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Curr Opin Allergy Clin Immunol. 2016 Apr;16(2):165-71. doi: 10.1097/ACI.0000000000000255.

The microbiome and development of allergic disease.

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aDivision of Gastroenterology bDivision of Pulmonary/Critical Care and Allergy/Immunology, Department of Medicine, University of California San Francisco, San Francisco, California, USA.



First, to review how the global rise in prevalence of asthma prompted studies of the relationships between microbial exposure in early infancy, the rate and pattern of development of immune function, and the development of allergic sensitization and of wheezing in childhood. And, second, to review how those studies laid the groundwork for a possible strategy for primary prevention of asthma through manipulation of the microbiome of the gastrointestinal and/or respiratory tracts.


Atopy and asthma are complex diseases thought to result from a 'gene-by-environment' interaction; the rapidity of their rise in prevalence points to a change in environment as most likely causal. Epidemiologic studies noting associations between events in infancy and later development of atopic diseases have suggested that their rise in prevalence is related to a deficiency in microbial exposure in early life. The findings from birth cohort studies of humans and from interventional studies of mice converge in suggesting that a deficiency in microbial colonization of the respiratory or gastrointestinal tract by certain commensal microbes results in skewed development of systemic and/or local immune function that increases susceptibility to allergic sensitization and to viral lower respiratory infection. Recent studies are now honing in on identifying the microbes, or collection of microbes, whose collective functions are necessary for induction of immune tolerance, and thus of reduced susceptibility.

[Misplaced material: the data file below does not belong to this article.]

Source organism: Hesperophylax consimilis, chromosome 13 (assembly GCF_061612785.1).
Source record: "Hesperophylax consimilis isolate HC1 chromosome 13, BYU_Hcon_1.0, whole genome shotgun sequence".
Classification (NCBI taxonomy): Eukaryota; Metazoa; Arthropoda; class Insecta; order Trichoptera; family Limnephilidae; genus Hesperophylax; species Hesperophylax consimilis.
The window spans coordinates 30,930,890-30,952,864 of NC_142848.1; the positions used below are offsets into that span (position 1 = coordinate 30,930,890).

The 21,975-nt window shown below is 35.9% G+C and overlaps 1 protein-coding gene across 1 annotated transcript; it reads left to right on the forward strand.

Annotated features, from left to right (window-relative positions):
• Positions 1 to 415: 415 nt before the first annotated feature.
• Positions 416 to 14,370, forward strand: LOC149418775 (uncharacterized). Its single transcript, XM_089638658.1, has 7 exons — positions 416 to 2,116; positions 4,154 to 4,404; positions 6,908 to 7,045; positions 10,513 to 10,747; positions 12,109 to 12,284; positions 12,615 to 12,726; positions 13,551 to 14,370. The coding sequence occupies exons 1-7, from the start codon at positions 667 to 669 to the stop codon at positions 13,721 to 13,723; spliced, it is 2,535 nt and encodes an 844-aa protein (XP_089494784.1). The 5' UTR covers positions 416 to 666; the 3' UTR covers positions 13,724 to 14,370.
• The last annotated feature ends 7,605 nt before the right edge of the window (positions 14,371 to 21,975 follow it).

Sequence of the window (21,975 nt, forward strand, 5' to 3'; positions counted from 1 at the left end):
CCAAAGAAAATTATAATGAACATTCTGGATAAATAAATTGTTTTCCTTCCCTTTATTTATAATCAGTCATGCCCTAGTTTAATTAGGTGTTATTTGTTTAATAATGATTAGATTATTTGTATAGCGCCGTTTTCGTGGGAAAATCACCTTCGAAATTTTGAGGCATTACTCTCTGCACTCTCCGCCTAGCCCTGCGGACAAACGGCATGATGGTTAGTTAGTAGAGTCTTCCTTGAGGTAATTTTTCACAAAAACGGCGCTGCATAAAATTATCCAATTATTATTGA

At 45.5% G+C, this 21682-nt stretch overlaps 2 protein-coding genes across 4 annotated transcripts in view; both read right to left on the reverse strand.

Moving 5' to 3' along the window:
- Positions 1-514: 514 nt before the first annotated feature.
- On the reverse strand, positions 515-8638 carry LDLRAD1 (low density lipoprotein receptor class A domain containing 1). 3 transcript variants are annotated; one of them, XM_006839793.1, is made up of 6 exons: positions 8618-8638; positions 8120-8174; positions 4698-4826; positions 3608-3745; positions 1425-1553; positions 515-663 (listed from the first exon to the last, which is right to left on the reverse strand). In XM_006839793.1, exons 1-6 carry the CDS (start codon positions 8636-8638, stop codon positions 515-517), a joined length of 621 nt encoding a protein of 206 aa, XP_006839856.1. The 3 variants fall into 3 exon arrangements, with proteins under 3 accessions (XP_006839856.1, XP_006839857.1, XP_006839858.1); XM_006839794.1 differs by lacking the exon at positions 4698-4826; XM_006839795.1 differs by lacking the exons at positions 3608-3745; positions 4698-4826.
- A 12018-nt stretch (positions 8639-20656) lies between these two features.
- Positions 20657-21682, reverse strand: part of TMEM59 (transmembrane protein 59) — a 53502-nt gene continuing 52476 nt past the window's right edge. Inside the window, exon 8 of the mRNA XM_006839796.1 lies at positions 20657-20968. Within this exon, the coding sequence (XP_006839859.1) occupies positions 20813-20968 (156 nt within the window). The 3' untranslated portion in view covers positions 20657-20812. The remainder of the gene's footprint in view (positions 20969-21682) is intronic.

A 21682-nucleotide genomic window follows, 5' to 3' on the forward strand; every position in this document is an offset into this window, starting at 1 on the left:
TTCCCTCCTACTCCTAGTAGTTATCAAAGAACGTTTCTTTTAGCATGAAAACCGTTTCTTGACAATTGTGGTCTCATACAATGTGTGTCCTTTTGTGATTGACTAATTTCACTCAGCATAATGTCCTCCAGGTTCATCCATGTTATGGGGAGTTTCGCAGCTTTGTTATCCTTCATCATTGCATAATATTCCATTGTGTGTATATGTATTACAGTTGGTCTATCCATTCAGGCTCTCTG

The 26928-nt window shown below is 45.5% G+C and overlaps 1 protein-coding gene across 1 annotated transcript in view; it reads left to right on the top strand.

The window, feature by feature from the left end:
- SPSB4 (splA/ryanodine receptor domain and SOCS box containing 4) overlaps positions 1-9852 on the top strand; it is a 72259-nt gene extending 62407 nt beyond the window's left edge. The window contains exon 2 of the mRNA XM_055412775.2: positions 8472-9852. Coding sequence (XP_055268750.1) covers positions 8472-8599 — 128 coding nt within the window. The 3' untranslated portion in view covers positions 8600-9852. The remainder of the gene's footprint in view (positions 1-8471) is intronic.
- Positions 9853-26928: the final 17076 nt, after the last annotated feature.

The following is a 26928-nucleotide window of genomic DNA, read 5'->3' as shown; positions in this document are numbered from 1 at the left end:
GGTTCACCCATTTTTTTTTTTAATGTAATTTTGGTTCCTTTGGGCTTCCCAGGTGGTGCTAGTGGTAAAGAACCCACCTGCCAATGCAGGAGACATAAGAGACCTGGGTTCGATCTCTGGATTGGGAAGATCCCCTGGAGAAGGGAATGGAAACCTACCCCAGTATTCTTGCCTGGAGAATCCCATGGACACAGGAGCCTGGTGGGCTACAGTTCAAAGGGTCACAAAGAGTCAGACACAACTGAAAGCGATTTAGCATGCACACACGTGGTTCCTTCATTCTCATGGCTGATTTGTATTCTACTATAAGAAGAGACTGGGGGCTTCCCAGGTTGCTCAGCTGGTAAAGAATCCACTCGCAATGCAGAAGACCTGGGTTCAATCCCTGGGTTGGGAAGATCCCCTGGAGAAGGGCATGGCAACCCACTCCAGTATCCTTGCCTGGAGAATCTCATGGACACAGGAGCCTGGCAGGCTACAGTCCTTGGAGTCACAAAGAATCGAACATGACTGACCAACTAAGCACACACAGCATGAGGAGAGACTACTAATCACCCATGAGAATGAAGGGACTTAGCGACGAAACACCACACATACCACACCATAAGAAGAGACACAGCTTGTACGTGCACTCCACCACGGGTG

Atopy and asthma appear to have their roots in an insufficiency of early-life exposure to the diverse environmental microbiota necessary to ensure colonization of the gastrointestinal and/or respiratory tracts with the commensal microbes necessary for induction of balanced, toleragenic immune function. Identification of the commensal bacteria necessary, now ever closer at hand, will lay the groundwork for the development of strategies for primary prevention of atopic disease, especially of childhood asthma.

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